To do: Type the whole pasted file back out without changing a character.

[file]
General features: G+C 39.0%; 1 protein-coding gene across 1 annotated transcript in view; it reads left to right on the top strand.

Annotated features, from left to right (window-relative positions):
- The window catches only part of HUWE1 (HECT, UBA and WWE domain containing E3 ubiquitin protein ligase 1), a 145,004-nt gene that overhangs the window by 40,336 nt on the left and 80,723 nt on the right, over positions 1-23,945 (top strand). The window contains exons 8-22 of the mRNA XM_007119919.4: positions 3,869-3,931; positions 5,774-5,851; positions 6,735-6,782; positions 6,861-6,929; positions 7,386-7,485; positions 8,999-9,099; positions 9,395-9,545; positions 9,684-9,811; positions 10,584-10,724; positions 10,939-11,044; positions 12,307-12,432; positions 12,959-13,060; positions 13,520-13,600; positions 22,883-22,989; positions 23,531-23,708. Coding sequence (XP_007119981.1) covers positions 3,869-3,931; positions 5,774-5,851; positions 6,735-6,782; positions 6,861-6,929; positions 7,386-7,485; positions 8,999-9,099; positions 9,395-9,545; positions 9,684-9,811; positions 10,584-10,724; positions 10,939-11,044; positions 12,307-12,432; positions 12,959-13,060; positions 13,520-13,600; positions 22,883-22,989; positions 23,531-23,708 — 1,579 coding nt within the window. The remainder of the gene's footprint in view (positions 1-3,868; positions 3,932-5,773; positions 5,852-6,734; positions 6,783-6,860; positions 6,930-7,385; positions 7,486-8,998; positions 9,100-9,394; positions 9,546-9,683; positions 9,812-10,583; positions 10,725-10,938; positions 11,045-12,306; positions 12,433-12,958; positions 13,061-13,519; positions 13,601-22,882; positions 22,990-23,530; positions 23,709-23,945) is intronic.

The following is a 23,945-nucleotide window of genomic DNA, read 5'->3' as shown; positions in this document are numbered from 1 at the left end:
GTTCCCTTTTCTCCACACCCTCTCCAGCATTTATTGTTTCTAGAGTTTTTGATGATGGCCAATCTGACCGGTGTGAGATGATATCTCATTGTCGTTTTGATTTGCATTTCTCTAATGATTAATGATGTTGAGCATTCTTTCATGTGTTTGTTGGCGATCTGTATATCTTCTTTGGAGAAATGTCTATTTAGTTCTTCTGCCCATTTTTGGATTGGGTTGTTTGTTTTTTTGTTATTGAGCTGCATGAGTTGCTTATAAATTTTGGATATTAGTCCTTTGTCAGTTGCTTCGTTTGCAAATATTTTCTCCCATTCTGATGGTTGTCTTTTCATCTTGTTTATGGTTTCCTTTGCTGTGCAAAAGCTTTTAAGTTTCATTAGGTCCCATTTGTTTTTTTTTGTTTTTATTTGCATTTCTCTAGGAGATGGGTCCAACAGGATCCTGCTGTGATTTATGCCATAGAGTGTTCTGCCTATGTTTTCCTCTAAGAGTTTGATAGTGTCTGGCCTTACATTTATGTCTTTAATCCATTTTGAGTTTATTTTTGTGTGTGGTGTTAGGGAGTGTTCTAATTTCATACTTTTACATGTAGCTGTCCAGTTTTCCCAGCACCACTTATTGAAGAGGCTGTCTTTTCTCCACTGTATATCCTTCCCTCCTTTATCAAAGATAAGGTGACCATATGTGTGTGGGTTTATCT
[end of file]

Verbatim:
General features: G+C 39.0%; 1 protein-coding gene across 1 annotated transcript in view; it reads left to right on the top strand.

Annotated features, from left to right (window-relative positions):
- The window catches only part of HUWE1 (HECT, UBA and WWE domain containing E3 ubiquitin protein ligase 1), a 145,004-nt gene that overhangs the window by 40,336 nt on the left and 80,723 nt on the right, over positions 1-23,945 (top strand). The window contains exons 8-22 of the mRNA XM_007119919.4: positions 3,869-3,931; positions 5,774-5,851; positions 6,735-6,782; positions 6,861-6,929; positions 7,386-7,485; positions 8,999-9,099; positions 9,395-9,545; positions 9,684-9,811; positions 10,584-10,724; positions 10,939-11,044; positions 12,307-12,432; positions 12,959-13,060; positions 13,520-13,600; positions 22,883-22,989; positions 23,531-23,708. Coding sequence (XP_007119981.1) covers positions 3,869-3,931; positions 5,774-5,851; positions 6,735-6,782; positions 6,861-6,929; positions 7,386-7,485; positions 8,999-9,099; positions 9,395-9,545; positions 9,684-9,811; positions 10,584-10,724; positions 10,939-11,044; positions 12,307-12,432; positions 12,959-13,060; positions 13,520-13,600; positions 22,883-22,989; positions 23,531-23,708 — 1,579 coding nt within the window. The remainder of the gene's footprint in view (positions 1-3,868; positions 3,932-5,773; positions 5,852-6,734; positions 6,783-6,860; positions 6,930-7,385; positions 7,486-8,998; positions 9,100-9,394; positions 9,546-9,683; positions 9,812-10,583; positions 10,725-10,938; positions 11,045-12,306; positions 12,433-12,958; positions 13,061-13,519; positions 13,601-22,882; positions 22,990-23,530; positions 23,709-23,945) is intronic.

The following is a 23,945-nucleotide window of genomic DNA, read 5'->3' as shown; positions in this document are numbered from 1 at the left end:
GTTCCCTTTTCTCCACACCCTCTCCAGCATTTATTGTTTCTAGAGTTTTTGATGATGGCCAATCTGACCGGTGTGAGATGATATCTCATTGTCGTTTTGATTTGCATTTCTCTAATGATTAATGATGTTGAGCATTCTTTCATGTGTTTGTTGGCGATCTGTATATCTTCTTTGGAGAAATGTCTATTTAGTTCTTCTGCCCATTTTTGGATTGGGTTGTTTGTTTTTTTGTTATTGAGCTGCATGAGTTGCTTATAAATTTTGGATATTAGTCCTTTGTCAGTTGCTTCGTTTGCAAATATTTTCTCCCATTCTGATGGTTGTCTTTTCATCTTGTTTATGGTTTCCTTTGCTGTGCAAAAGCTTTTAAGTTTCATTAGGTCCCATTTGTTTTTTTTTGTTTTTATTTGCATTTCTCTAGGAGATGGGTCCAACAGGATCCTGCTGTGATTTATGCCATAGAGTGTTCTGCCTATGTTTTCCTCTAAGAGTTTGATAGTGTCTGGCCTTACATTTATGTCTTTAATCCATTTTGAGTTTATTTTTGTGTGTGGTGTTAGGGAGTGTTCTAATTTCATACTTTTACATGTAGCTGTCCAGTTTTCCCAGCACCACTTATTGAAGAGGCTGTCTTTTCTCCACTGTATATCCTTCCCTCCTTTATCAAAGATAAGGTGACCATATGTGTGTGGGTTTATCT